Archive for xbox tag

Behind the scenes at xbox.com – RSS enabling web marketplace

A number of people were requesting additional RSS feeds for the xbox.com web marketplace. (We had just one that included all new arrivals)

Looking across our site as the various lists of products we display today the significant views are:

  • Browse games by department
  • Search results
  • Promotions (e.g. Deal of the week)
  • Game detail (shows downloads available beneath it)
  • Avatar item browse

These views also have sorting options and a set of filters available for things like product type, game genre, content rating etc.

So we had a couple of options:

  1. Write controller actions that expose the results of specific queries as RSS
  2. Introduce a mechanism whereby any of our product result pages can render as RSS including any user-defined filtering

Our web marketplace is written in ASP.NET MVC (like most of xbox.com) so while option 1 sounds simpler MVC really helps us make option 2 more attractive by way of a useful feature called ActionFilters that let us jump in and reshape the way existing actions behave.

ActionFilters

ActionFilters can be applied to either to an individual action method on a controller or to the controller class itself which applies it to all the actions on that controller. They provide hooks into the processing pipeline where you can jump in and perform additional processing.

The most interesting events are:

  • OnActionExecuting
  • OnActionExecuted
  • OnResultExecuting
  • OnResultExecuted
We’re going to hook in to the OnActionExecuted step – this is because we always want to run after the code in the controller action has executed but before the ActionResult has done it’s work – i.e. before page or RSS rendering.

Writing our ActionFilter

The first thing we want to do is identify that a request wants the RSS version. One way is to read the accepts header and switch when it requests mime/type but this can be a little trickier to test,  another is to append a query parameter on the url which is very easy to test.

Once we’ve identified the incoming request should be for RSS we need to identify the data we want to turn into RSS and repurpose it.

All the views we identified at the start of this post share a common rendering mechanism and each view model subclasses from one of our base models. For simplicity though we’ll imagine an interface that just exposes an IEnumerable<Product> property.

public class RssEnabledAttribute : ActionFilterAttribute
{
    public override void OnActionExecuted(ActionExecutedContext filterContext) {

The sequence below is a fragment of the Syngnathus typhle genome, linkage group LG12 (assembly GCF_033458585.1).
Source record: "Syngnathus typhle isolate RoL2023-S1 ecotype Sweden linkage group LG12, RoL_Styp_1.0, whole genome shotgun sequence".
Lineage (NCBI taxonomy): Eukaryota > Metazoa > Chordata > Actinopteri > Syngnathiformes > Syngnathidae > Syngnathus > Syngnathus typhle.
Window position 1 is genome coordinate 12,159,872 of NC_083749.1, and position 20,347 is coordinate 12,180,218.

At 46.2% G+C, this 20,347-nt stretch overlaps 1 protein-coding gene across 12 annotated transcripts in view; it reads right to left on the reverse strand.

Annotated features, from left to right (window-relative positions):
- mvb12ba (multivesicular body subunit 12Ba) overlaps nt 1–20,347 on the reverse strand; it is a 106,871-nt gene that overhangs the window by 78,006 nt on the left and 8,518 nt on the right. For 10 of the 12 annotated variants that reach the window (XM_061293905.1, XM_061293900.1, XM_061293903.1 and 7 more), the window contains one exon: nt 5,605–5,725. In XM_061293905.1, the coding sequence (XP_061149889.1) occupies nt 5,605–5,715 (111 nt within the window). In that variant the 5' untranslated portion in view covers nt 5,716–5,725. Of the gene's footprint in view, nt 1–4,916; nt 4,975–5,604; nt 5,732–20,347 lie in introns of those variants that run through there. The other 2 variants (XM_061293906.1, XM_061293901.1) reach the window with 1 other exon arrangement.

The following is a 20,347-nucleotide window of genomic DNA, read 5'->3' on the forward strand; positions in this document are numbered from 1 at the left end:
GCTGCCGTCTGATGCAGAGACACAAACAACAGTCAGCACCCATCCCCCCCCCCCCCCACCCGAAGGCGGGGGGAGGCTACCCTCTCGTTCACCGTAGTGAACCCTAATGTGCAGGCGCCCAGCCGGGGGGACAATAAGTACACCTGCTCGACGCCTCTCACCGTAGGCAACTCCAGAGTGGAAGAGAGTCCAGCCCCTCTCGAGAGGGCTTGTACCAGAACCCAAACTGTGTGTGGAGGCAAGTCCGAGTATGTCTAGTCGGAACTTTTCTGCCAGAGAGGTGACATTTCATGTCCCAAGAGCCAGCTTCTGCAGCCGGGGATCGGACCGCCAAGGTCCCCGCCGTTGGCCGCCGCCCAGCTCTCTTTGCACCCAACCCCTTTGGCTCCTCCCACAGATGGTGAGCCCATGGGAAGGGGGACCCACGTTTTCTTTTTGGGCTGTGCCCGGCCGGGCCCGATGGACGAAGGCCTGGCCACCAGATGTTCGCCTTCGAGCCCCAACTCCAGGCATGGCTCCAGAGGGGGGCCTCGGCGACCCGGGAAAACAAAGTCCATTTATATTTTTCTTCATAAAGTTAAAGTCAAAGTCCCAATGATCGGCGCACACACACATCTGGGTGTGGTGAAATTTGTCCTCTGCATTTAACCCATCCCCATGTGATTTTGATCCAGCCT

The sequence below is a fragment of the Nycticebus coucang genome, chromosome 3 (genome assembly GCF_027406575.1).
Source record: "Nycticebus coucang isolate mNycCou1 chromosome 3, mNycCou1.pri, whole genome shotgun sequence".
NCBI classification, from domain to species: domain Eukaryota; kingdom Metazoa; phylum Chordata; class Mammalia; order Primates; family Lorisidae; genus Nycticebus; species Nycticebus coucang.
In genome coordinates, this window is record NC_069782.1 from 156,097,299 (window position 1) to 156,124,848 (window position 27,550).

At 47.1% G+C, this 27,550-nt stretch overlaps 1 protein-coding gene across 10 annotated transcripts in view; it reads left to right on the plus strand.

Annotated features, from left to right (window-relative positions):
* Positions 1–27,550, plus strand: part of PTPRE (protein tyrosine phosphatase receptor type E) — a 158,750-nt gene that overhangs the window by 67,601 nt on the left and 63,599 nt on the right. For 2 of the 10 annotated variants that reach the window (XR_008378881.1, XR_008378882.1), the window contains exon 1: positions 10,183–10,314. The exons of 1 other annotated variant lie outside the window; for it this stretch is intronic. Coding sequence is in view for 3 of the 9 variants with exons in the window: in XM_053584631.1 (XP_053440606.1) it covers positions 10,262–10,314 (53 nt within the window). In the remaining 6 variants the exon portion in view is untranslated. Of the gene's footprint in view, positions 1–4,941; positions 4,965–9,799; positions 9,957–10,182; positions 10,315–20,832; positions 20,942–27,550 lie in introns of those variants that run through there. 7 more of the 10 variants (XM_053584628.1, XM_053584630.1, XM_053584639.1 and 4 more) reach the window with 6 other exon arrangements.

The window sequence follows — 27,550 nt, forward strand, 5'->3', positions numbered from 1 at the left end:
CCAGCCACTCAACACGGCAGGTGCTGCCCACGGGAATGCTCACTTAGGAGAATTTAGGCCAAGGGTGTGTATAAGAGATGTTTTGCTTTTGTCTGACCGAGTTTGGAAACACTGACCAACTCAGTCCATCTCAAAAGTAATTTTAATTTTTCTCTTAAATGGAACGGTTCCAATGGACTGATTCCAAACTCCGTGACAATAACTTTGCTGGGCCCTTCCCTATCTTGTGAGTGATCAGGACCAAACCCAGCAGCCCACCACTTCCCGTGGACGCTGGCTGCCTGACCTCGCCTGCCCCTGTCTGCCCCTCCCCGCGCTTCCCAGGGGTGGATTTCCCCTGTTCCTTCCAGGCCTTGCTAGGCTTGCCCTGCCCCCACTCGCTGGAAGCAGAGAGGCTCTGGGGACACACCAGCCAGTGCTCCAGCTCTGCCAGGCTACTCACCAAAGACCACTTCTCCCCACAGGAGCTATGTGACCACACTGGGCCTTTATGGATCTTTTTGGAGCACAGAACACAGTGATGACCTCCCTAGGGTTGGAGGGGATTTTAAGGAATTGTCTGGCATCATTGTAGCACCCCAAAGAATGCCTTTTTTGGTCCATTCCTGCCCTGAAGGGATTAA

var viewModel = filterContext.Controller.ViewData.Model as IProductResultViewModel;
        if (viewModel == null)
            return;

        var rssFeedTitle = FeedHelper.MakeTitle(viewModel.Results);
        filterContext.Controller.ViewData.Add("RssFeedTitle", rssFeedTitle);

        var format = filterContext.RequestContext.HttpContext.Request.QueryString["format"];
        if (format == "rss" && rssFeedTitle != null) {
            var urlHelper = new UrlHelper(filterContext.RequestContext);
            var url = QueryStringUtility.RemoveQueryStringParameter(filterContext.RequestContext.HttpContext.Request.Url.ToString(), "format");
            var feedItems = FeedHelper.GetSyndicationItems(viewModel.Results, urlHelper);
            filterContext.Result = FeedHelper.CreateProductFeed(rssFeedTitle, viewModel.Description, new Uri(url), feedItems);
        }

        base.OnActionExecuted(filterContext);
    }
}

This class relies on our FeedHelper class to achieve three things it needs:

  1. MakeTitle takes the request details – i.e. which page, type of products, filtering and sorting is selected and makes a title by re-using our breadcrumbs
  2. GetSyndicationItems takes the IEnumerable<Product> and turns it into IEnumerable<SyndicationItem> by way of a foreach projecting Product into SyndicationItem with some basic HTML formatting, combining the product image and setting the correct category (with a yield thrown in for good measure)
  3. CreateProductFeed then creates a Syndication feed with the appropriate Copyright and Language set and chooses the formatter – in our case RSS 2.0 but could easily be Atom 1.0, e.g.
public static SyndicationFeedResult CreateProductFeed(string title, string description, Uri link, IEnumerable<SyndicationItem> syndicationItems)
{
    var feed = new SyndicationFeed(title, description, link, syndicationItems) {
        Copyright = new TextSyndicationContent(String.Format(Resources.FeedCopyrightFormat, DateTime.Now.Year)),
        Language = CultureInfo.CurrentUICulture.Name
    };

    return new FeedResult(new Rss20FeedFormatter(feed, false));
}